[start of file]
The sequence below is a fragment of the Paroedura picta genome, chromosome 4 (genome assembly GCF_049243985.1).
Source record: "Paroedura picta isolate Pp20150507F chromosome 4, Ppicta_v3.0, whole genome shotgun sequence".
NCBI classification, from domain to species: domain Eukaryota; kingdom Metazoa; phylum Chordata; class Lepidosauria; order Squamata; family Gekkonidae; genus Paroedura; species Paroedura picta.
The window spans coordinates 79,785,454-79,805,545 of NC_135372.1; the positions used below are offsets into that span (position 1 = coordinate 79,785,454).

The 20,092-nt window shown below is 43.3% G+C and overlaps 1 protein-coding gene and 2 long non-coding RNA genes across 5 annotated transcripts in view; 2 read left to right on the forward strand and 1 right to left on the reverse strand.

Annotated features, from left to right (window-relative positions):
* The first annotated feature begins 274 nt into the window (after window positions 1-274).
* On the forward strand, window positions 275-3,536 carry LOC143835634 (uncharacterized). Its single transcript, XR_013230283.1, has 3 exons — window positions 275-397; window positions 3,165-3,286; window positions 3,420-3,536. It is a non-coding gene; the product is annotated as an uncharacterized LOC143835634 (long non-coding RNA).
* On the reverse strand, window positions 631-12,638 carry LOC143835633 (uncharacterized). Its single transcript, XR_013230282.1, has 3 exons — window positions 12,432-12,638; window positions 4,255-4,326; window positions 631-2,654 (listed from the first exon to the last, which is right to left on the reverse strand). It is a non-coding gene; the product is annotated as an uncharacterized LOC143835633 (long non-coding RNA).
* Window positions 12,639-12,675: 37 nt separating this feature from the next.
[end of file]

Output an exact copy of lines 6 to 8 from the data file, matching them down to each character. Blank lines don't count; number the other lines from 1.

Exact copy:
Annotated features, from left to right (window-relative positions):
* The first annotated feature begins 274 nt into the window (after window positions 1-274).
* On the forward strand, window positions 275-3,536 carry LOC143835634 (uncharacterized). Its single transcript, XR_013230283.1, has 3 exons — window positions 275-397; window positions 3,165-3,286; window positions 3,420-3,536. It is a non-coding gene; the product is annotated as an uncharacterized LOC143835634 (long non-coding RNA).